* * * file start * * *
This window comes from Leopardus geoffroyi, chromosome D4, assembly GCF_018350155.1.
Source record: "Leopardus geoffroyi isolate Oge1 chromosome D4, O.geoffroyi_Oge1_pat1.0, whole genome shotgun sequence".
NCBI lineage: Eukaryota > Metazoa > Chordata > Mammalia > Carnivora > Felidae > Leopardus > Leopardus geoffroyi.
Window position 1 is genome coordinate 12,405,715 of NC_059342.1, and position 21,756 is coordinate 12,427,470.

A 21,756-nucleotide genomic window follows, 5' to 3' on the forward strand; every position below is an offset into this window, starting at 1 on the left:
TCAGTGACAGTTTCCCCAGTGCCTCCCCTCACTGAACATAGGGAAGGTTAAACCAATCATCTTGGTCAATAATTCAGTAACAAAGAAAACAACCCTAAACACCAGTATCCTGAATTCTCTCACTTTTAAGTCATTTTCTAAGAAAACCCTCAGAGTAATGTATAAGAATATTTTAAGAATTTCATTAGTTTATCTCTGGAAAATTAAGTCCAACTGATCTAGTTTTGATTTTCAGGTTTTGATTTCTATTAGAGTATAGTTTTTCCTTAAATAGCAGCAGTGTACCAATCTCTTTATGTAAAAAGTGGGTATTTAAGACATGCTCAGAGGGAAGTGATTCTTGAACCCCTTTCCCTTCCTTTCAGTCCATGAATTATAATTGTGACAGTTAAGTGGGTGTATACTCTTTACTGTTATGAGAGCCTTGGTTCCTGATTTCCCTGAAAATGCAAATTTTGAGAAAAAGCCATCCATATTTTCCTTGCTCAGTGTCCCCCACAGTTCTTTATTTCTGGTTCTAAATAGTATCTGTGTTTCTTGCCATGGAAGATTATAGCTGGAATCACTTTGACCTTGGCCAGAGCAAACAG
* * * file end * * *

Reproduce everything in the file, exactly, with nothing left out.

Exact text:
This window comes from Leopardus geoffroyi, chromosome D4, assembly GCF_018350155.1.
Source record: "Leopardus geoffroyi isolate Oge1 chromosome D4, O.geoffroyi_Oge1_pat1.0, whole genome shotgun sequence".
NCBI lineage: Eukaryota > Metazoa > Chordata > Mammalia > Carnivora > Felidae > Leopardus > Leopardus geoffroyi.
Window position 1 is genome coordinate 12,405,715 of NC_059342.1, and position 21,756 is coordinate 12,427,470.

A 21,756-nucleotide genomic window follows, 5' to 3' on the forward strand; every position below is an offset into this window, starting at 1 on the left:
TCAGTGACAGTTTCCCCAGTGCCTCCCCTCACTGAACATAGGGAAGGTTAAACCAATCATCTTGGTCAATAATTCAGTAACAAAGAAAACAACCCTAAACACCAGTATCCTGAATTCTCTCACTTTTAAGTCATTTTCTAAGAAAACCCTCAGAGTAATGTATAAGAATATTTTAAGAATTTCATTAGTTTATCTCTGGAAAATTAAGTCCAACTGATCTAGTTTTGATTTTCAGGTTTTGATTTCTATTAGAGTATAGTTTTTCCTTAAATAGCAGCAGTGTACCAATCTCTTTATGTAAAAAGTGGGTATTTAAGACATGCTCAGAGGGAAGTGATTCTTGAACCCCTTTCCCTTCCTTTCAGTCCATGAATTATAATTGTGACAGTTAAGTGGGTGTATACTCTTTACTGTTATGAGAGCCTTGGTTCCTGATTTCCCTGAAAATGCAAATTTTGAGAAAAAGCCATCCATATTTTCCTTGCTCAGTGTCCCCCACAGTTCTTTATTTCTGGTTCTAAATAGTATCTGTGTTTCTTGCCATGGAAGATTATAGCTGGAATCACTTTGACCTTGGCCAGAGCAAACAG